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Title:Weaning age and source of energy influence beef cattle performance, carcass characteristics, and economics
Author(s):Meteer, William T.
Advisor(s):Faulkner, Dan B.
Department / Program:Animal Sciences
Discipline:Animal Sciences
Degree Granting Institution:University of Illinois at Urbana-Champaign
Degree:M.S.
Genre:Thesis
Subject(s):creep feeding
quality
early wean
Abstract:Angus and Angus x Simmental calves (n=200) were randomly allotted to one of five dietary treatments at two locations: Early Wean Starch Diet (EWS), Early Wean Fiber Diet (EWF), Creep Fed Starch Diet (CFS), Creep Fed Fiber Diet (CFF), or Control (CON). Control calves were normal weaned and received no supplemental feed while they grazed with their dams. The diets fed to early-weaned and creep-fed cattle were formulated to be isonitrogenous. Early-weaned calves (133±21 days of age) were placed in the feedlot, while normal-weaned calves remained with their dams on pasture (2 or 3 replications per location). Creep feed was offered ad-libitum to CFS and CFF. After a 100 d treatment phase, calves were placed in the feedlot on a common diet. GrowSafe® was used to measure individual intake of all calves in the feedlot. In the treatment phase, early-weaned gained more than creep-fed (1.6 vs. 1.5 kg, P < 0.01), and creep-fed gained more than control calves (1.5 vs. 1.2 kg, P < 0.01). EWS had 15% lower intakes and were 13% more efficient than EWF (P < 0.01). In the finishing phase, creep-fed calves gained 9% more, had 7% lower intakes, and were 16% more efficient (P < 0.01) than early-weaned calves. CON were 5% more efficient and spent 19 more d on feed (P < 0.01) than the other treatments. Backfat was lower for the CON (1.2 vs. 1.1 cm, P = 0.02). Marbling score was higher for early-weaned cattle when compared to creep-fed cattle (586 vs. 500) and lower for the CON (476 vs. 543) than all other treatments (P < 0.01). Marbling score did not differ significantly when comparing source of energy. Economic analysis of marketing cattle as feeder calves post-treatment showed profit was 17% higher for EWF than EWS (P = 0.06), 14% higher for CFF than CFS (P = 0.06), 24% higher for creep-fed than early-weaned (P < 0.01), and 23% higher for CON than the remaining treatments (P < 0.01). Economics analysis of a retained-ownership showed profit was 31% higher for EWF than EWS (P = 0.03), 32% higher for creep-fed calves than early-weaned calves (P < 0.01), and 22% higher for CON (P < 0.01). Early weaning and creep feeding will increase carcass quality and growing phase gains, but reduce profit in this study. Co-product feeds, due to higher fat levels, could initiate marbling similar to that of starch based diets in young beef calves.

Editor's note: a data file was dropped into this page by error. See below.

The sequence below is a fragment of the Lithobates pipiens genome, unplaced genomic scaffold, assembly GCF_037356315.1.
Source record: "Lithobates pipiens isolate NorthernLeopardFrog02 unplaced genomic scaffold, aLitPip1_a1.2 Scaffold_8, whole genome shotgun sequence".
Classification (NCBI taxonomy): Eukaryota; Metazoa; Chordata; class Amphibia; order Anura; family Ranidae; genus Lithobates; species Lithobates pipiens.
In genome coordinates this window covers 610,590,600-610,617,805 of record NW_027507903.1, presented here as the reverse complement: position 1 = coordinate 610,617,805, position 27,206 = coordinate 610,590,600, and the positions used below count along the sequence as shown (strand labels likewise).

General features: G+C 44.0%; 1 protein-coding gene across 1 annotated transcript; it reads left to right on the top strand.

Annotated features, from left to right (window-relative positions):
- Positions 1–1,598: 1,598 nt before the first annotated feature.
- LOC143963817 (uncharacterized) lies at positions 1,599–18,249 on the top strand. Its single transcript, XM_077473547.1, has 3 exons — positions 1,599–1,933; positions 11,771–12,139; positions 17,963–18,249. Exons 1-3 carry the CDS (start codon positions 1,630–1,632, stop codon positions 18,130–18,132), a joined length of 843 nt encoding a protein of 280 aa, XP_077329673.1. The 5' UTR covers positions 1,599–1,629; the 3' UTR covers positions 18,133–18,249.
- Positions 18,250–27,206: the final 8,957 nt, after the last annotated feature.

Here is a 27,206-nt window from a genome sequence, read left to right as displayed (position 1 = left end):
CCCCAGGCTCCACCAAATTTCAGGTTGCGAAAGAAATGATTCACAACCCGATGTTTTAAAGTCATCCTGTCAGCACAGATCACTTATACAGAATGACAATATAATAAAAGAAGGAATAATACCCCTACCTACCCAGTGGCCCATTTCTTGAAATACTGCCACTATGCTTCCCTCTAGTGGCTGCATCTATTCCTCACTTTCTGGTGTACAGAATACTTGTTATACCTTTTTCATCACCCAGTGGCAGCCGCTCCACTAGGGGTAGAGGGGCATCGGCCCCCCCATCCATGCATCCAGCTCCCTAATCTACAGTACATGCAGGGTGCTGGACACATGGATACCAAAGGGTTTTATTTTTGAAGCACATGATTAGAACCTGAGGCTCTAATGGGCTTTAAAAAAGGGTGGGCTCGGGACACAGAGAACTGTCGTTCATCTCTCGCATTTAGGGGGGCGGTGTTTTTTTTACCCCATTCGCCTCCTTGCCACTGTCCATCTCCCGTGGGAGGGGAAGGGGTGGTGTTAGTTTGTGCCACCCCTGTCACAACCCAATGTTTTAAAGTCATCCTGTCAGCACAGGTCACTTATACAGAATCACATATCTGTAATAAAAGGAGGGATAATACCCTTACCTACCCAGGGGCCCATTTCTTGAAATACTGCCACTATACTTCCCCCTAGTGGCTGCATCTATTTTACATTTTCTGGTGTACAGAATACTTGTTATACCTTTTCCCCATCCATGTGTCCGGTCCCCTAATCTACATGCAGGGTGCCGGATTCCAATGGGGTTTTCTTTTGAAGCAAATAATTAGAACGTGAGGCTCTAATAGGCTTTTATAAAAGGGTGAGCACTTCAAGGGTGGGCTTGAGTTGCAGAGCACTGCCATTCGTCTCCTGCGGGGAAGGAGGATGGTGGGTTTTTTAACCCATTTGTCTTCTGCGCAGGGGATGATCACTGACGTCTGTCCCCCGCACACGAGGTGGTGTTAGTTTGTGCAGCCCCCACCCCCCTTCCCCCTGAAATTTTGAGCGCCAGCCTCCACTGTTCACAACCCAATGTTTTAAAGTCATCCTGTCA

Issue Date:2011-05-25
URI:http://hdl.handle.net/2142/24281
Rights Information:
Copyright 2011 William T. Meteer
Date Available in IDEALS:2011-05-25
Date Deposited:2011-05


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